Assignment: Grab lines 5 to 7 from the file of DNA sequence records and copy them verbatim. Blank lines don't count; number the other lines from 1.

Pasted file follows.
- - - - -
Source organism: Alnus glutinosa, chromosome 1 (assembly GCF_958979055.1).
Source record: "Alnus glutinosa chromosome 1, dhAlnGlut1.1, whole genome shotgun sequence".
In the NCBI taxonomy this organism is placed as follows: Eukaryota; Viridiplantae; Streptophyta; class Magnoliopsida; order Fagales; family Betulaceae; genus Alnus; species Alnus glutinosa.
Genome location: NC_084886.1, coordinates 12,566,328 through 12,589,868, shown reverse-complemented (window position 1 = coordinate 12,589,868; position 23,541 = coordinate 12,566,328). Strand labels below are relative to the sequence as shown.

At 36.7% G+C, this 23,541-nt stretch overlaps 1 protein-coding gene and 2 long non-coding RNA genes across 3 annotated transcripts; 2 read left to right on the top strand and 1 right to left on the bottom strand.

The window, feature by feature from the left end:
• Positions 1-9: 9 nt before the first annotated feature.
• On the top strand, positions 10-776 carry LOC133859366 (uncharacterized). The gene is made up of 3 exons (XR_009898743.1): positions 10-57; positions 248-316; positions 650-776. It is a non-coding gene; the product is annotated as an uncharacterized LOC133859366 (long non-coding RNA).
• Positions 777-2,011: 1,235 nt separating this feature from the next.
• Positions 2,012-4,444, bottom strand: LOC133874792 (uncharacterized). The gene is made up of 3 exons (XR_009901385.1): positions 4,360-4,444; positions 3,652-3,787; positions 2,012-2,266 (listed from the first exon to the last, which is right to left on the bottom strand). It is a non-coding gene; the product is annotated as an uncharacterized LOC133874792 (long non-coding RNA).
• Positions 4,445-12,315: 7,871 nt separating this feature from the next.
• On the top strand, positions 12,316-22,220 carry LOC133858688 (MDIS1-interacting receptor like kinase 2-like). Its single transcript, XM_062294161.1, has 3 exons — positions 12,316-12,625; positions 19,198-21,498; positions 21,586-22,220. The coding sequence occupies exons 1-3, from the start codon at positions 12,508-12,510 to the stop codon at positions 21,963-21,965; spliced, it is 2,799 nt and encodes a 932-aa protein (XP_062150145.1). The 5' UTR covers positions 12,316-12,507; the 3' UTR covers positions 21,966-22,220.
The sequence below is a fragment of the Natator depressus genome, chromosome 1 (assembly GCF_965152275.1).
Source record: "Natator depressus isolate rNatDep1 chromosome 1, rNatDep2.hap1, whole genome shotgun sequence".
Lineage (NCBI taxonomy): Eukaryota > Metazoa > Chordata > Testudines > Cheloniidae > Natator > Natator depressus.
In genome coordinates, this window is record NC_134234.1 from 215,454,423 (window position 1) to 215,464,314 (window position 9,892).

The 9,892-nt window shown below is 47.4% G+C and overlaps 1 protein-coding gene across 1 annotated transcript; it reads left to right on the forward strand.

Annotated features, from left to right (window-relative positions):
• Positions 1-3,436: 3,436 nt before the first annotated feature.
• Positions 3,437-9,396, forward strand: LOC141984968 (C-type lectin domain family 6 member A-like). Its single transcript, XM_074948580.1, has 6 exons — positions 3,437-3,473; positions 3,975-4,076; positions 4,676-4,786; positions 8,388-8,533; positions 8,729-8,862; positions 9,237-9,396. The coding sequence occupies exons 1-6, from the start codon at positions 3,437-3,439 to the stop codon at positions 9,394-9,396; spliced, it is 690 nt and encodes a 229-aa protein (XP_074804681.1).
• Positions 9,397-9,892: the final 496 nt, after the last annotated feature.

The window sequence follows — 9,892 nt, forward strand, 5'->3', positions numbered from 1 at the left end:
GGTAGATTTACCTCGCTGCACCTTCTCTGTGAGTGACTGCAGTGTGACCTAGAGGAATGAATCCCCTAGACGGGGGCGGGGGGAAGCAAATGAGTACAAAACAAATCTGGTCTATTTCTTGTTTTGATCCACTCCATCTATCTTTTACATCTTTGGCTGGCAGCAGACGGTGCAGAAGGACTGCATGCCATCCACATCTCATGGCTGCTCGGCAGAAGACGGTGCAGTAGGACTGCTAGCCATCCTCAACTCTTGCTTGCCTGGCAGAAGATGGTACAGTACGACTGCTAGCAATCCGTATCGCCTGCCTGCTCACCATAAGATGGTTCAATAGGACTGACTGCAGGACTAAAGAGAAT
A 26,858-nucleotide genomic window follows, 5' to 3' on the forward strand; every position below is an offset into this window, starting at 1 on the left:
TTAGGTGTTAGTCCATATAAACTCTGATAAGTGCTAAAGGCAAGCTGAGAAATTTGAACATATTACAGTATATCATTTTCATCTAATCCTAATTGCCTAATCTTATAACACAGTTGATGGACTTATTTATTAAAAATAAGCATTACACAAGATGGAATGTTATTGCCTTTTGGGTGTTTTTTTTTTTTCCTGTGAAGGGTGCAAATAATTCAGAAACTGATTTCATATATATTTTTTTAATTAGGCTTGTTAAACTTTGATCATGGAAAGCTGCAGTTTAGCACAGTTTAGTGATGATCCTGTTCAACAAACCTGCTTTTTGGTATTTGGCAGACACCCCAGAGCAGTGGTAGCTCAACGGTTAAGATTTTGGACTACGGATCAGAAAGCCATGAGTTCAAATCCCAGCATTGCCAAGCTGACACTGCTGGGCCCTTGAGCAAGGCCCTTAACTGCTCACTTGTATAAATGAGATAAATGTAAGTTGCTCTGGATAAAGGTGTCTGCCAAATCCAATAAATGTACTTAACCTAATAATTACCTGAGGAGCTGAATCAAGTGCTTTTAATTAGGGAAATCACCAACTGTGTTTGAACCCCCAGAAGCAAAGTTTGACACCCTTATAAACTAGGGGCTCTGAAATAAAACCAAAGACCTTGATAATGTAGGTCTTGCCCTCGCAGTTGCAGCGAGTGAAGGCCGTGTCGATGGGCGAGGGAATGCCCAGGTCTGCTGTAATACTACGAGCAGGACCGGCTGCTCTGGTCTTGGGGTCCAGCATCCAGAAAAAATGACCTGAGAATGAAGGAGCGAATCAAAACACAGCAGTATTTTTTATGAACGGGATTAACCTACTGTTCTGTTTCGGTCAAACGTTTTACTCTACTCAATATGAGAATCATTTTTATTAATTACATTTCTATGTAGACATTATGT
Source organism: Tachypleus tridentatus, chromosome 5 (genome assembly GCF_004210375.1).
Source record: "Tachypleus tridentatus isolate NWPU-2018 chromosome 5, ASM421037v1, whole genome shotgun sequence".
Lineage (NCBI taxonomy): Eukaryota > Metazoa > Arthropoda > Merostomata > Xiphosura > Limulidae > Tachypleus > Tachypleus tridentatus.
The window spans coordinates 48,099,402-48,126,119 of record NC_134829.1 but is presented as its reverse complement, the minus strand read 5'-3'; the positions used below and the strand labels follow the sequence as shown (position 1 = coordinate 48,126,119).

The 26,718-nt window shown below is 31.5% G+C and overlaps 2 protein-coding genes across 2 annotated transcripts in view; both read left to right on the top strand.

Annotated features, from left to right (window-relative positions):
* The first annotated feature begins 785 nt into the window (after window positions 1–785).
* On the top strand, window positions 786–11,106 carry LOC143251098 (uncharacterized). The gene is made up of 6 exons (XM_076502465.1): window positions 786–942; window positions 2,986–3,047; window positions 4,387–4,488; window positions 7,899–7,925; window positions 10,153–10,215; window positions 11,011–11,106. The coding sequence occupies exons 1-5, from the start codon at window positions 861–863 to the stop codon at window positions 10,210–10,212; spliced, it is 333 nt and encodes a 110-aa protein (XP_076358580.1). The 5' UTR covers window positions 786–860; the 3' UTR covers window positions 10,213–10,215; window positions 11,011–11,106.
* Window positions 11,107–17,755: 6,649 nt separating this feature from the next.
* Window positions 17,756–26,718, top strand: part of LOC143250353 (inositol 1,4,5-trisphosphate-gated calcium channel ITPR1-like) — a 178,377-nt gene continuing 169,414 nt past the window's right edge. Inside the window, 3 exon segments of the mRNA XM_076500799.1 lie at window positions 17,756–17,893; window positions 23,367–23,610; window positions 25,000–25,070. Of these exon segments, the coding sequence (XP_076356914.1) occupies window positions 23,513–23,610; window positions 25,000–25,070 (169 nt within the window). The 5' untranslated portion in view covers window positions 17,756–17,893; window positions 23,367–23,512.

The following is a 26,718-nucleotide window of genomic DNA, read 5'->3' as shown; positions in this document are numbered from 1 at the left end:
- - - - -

At 36.7% G+C, this 23,541-nt stretch overlaps 1 protein-coding gene and 2 long non-coding RNA genes across 3 annotated transcripts; 2 read left to right on the top strand and 1 right to left on the bottom strand.

The window, feature by feature from the left end:
• Positions 1-9: 9 nt before the first annotated feature.